Large proportions of overweight and obese children, as well as their parents, underestimate children's weight status across Europe.
Journal article, Peer reviewed
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Original versionPublic Health Nutrition. 2015, 18 2183-2190. 10.1017/S136898001400305X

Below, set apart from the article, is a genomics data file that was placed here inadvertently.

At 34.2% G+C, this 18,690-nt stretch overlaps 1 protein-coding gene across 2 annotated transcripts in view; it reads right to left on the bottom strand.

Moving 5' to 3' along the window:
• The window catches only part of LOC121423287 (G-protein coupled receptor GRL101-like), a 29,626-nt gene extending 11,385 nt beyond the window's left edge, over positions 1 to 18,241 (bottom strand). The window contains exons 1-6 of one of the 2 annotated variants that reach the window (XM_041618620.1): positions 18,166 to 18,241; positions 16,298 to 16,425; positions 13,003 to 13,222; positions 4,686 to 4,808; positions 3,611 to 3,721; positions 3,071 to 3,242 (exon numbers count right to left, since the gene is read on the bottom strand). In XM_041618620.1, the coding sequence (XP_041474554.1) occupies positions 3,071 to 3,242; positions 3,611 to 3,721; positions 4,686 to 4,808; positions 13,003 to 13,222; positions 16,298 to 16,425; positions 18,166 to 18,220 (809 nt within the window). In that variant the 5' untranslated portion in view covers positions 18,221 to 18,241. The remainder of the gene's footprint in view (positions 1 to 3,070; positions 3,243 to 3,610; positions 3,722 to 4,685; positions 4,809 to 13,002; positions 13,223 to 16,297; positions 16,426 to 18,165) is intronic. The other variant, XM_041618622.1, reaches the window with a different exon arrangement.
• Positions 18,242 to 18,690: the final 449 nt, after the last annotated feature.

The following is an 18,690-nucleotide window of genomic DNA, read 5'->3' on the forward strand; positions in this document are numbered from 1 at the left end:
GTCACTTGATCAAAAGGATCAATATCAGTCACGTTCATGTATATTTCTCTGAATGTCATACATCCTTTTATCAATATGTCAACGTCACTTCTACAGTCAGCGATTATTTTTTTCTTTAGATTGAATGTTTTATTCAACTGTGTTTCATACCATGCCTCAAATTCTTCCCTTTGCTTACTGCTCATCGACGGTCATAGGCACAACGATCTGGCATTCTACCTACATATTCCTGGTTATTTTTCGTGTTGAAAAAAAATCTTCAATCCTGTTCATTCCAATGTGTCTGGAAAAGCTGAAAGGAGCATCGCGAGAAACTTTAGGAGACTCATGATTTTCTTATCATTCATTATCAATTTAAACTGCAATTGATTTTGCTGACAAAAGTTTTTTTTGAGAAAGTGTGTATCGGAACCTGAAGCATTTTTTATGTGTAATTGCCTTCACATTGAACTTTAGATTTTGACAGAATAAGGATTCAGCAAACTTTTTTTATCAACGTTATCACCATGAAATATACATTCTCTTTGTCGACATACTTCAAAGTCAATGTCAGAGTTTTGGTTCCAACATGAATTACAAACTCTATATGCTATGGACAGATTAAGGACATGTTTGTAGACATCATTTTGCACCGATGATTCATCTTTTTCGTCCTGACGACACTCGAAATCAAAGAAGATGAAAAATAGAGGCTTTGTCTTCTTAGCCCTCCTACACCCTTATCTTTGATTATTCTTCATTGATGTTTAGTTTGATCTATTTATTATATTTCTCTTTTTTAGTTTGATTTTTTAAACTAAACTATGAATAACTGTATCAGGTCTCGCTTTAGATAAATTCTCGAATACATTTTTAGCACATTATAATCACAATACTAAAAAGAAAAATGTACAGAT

Objective: To investigate the magnitude and country-specific differences in under- estimation of children’s weight status by children and their parents in Europe and to further explore its associations with family characteristics and sociodemographic factors. Design: Children’s weight and height were objectively measured. Parental anthro- pometric and sociodemographic data were self-reported. Children and their parents were asked to comment on children’s weight status based on five-point Likert-type scales, ranging from ‘I am much too thin’ to ‘I am much too fat’ (children) and ‘My child’s weight is way too little’ to ‘My child’s weight is way too much’ (parents). These data were combined with children’s actual weight status, in order to assess underestimation of children’s weight status by children themselves and by their parents, respectively. Chi-square tests and multilevel logistic regression analyses were conducted to examine the aims of the current study. Setting: Eight European countries participating in the ENERGY (EuropeaN Energy balance Research to prevent excessive weight Gain among Youth) project. Subjects: A school-based survey among 6113 children aged 10–12 years and their parents. Results: In the total sample, 42·9% of overweight/obese children and 27·6% of parents of overweight/obese children underestimated their and their children’s weight status, respectively. A higher likelihood for this underestimation of weight status by children and their parents was observed in Eastern and Southern compared with Central/Northern countries. Overweight or obese parents (OR=1·81; 95% CI 1·39, 2·35 and OR = 1·78, 95 % CI 1·22, 2·60), parents of boys (OR = 1·32; 95 % CI 1·05, 1·67) and children from overweight/obese (OR=1·60; 95% CI 1·29, 1·98 and OR=1·76; 95 % CI 1·29, 2·41) or unemployed parents (OR = 1·53; 95 % CI 1·22, 1·92) were more likely to underestimate children’s weight status. Conclusions: Children of overweight or obese parents, those from Eastern and Southern Europe, boys, younger children and children with unemployed parents were more likely to underestimate their actual weight status. Overweight or obese parents and parents of boys were more likely to underestimate the actual weight status of their children. In obesity prevention such underestimation may be a barrier for behavioural change.